O Nobilissima Viriditas

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This blog will track the progress of a new work for orchestra, “Nobilissima Viriditas,” which will be premiered by the Luther College Symphony Orchestra next fall. Check back for weekly (or nearly weekly) updates.

First Hearing

The first time I hear a new work of mine in rehearsal is both exciting and frightening. I’m never worried that the musicians who are playing or singing my work aren’t up to the task, I’m more frightened that I’ve made serious miscalculations and will need to scrap the whole project and start from scratch. Fortunately, the excitement of the moment often carries me through those moments of doubt. I had the great pleasure of hearing the Luther College Symphony play through O Nobilissima yesterday, and I’m happy to say... Read The Rest →

“Engraving”

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We still call this final step of the process “engraving,” though of course, there’s no movable type here or anything that makes us think of printing presses (or ink and quills, for that matter). Some composers prepare sketches and drafts for copyists who make the final versions of the printed music. I’ve never used a copyist, and as I’ve become more and more interested in the visual look of my music, it’s hard to imagine handing that process over to someone else. For an orchestral piece, there are really two... Read The Rest →

“…and burn like a flame of the sun”

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For the final section of “O Nobilissima,” I am experimenting with an idea that is at once very old and somewhat new. In the Renaissance era in particular, composers were drawn to compositional techniques that lead to shifting perceptions of time. In a cantus firmus mass movement, for example, a section of chant will often appear in the tenor voice, moving very slowly, while the voices above and below move more quickly. Even more systematic is the mensuration canon, where multiple versions of the same tune are presented simultaneously and... Read The Rest →

“You blush like the dawn”

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At Good Shepherd church in Decorah, where I am the organist, we have been treated to some sermons by the remarkable Richard Simon Hanson. Last week, he told us that for the ancient Hebrews, the past is in front of us, while the future is behind. It’s the opposite from how we tend to think of these concepts today, as in “look ahead to the future” and “don’t look back to the past.” But there’s a nice and beautiful logic in flipping those around–we can see the past, that’s what’s... Read The Rest →

“You are enclosed in the embrace of divine mysteries”

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It’s been over two months since I last updated this blog, but that’s not because I haven’t been busy! Personally, it’s been a time of transition, with the end of the spring semester at Luther, my wife’s pregnancy with our second child, and our decision to move to a new house in Decorah. Just a few days after we settled into our new house, I joined three colleagues in Duino, Italy, for the International Music Festival of the Adriatic, which I blogged about here. Now that summer is finally here,... Read The Rest →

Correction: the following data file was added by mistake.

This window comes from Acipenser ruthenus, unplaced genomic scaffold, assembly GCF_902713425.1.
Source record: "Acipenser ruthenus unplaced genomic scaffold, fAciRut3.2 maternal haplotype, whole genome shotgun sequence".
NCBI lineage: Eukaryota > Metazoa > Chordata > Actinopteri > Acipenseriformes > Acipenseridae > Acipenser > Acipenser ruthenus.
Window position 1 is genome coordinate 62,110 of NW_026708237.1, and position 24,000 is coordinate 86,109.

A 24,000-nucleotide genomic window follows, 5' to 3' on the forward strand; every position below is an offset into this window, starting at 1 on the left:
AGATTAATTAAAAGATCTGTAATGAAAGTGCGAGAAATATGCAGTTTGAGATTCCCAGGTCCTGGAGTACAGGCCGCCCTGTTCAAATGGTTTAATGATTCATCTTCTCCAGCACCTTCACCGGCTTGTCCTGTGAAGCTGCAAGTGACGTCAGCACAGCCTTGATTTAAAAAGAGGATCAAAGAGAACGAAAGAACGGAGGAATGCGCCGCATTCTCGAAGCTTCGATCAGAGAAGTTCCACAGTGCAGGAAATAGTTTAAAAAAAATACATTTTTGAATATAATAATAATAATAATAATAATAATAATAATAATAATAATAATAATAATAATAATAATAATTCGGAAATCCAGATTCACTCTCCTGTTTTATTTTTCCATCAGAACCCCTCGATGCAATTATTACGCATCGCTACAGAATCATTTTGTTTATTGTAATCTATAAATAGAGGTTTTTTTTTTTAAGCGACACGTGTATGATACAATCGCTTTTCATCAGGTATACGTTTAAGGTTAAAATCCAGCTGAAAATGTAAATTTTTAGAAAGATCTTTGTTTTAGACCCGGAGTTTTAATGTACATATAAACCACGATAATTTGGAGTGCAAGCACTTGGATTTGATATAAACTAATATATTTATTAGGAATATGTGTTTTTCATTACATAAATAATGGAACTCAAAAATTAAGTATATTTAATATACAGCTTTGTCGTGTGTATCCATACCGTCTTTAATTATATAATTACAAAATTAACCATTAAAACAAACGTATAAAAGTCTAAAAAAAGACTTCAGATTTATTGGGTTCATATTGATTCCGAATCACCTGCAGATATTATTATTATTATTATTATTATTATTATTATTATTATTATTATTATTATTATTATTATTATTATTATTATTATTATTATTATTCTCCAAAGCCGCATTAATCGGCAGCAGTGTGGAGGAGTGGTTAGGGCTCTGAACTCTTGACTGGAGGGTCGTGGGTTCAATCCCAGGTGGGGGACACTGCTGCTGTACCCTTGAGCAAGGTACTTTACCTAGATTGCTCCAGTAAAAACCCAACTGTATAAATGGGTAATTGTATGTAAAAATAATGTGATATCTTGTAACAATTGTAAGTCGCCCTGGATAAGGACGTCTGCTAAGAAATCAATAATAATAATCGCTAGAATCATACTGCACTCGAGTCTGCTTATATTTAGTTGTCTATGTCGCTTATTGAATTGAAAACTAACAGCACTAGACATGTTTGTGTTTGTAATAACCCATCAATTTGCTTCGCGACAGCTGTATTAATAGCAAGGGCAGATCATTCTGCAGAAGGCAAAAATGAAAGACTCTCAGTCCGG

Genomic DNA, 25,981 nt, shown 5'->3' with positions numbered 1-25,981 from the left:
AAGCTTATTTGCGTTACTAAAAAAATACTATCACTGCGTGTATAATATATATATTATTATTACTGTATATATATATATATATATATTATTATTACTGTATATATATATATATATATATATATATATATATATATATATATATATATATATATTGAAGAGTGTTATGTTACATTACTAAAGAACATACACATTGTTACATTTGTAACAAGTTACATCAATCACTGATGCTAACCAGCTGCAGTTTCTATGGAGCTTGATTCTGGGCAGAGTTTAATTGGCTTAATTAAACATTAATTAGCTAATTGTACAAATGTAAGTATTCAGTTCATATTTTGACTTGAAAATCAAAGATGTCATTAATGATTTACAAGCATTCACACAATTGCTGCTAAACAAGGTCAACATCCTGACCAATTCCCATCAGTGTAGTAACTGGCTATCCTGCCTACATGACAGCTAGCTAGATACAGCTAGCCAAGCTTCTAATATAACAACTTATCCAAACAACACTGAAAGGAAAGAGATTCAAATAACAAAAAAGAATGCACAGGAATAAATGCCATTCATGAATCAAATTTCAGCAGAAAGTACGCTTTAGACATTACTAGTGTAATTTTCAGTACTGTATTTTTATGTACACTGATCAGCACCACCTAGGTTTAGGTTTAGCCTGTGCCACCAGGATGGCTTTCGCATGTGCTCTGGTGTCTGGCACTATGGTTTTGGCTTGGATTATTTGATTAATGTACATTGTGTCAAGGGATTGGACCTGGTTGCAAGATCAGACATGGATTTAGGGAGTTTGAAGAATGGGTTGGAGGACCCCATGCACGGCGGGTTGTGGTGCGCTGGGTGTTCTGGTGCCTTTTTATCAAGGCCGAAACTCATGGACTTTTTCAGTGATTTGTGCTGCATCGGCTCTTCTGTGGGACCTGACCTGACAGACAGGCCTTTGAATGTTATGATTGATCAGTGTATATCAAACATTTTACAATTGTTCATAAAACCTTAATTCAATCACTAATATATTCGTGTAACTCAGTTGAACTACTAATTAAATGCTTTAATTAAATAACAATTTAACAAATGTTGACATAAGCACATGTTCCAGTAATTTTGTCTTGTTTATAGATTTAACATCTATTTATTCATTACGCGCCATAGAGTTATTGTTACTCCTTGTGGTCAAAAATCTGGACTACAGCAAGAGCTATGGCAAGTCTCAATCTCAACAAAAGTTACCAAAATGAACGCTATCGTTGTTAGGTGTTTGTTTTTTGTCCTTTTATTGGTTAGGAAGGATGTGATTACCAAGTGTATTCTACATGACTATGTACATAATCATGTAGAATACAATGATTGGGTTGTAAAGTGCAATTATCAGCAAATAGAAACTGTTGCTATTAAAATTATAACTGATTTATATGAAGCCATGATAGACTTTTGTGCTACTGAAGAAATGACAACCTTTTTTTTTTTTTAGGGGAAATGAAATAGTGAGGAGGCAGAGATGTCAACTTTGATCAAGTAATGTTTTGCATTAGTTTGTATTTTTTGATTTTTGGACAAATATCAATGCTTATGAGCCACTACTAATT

Day 23 – Final Concerts, Part II

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This will be the final post for IMFA 2014! It’s been a tremendous festival, with wonderful music making, a great sense of community spirit, and lots of new friendships. As expected, the time has flown by. Here are some photos from an excursion I took this morning with Spencer to the church of San Giovanni in Tuba, which is not far from Duino, and which features ancient remains that date, possibly, to the 6th century, when it was probably used as a temple to the Greek god Diomedes. Tonight’s concert... Read The Rest →

Day 22 – Final Concerts, Part I

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Today we begin winding down IMFA, but not before a final flurry of musical performances. The day began as usual, with announcements from our fearless leaders, Spencer and Andy. Instead of Italian class, Stefano gave us a little test. And then Spencer and Andy gave him a test–that is, they created a make believe concert program and asked him to spontaneously create some program notes for an imaginary audience. This is something that Stefano does for each of our concerts: he introduces the featured composers and says a little about... Read The Rest →

Day 21 – Dvorak and Brahms

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Today began with an outing to Trieste for about 2/3 of IMFA. Last week, Stefano took us to the outside of the Risiera di San Sabba, a former rice processing complex south of the city center that was later used by the Nazis as Italy’s sole concentration camp. This was my first visit to such a place, and of course, it was haunting and deeply sorrowful to visit. It feels a little strange to share lots of photos of this place, so I’ll just post a photo of the main entrance... Read The Rest →

Day 20 – Mozart BBQ

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Today was a double-header: we began with our final concert in the Duino Castello at noon and ended with the world-famous Mozart BBQ. The concert in the castello was jam packed with terrific music and wonderful performances. Nearly all IMFA students performed, and each of the composers was featured (second performances of our Italian art songs). We had a full crowd for most of the 90-minute concert. At 2 pm, we strolled down the road from the castello to the oldest house in Duino, which was the site for the... Read The Rest →

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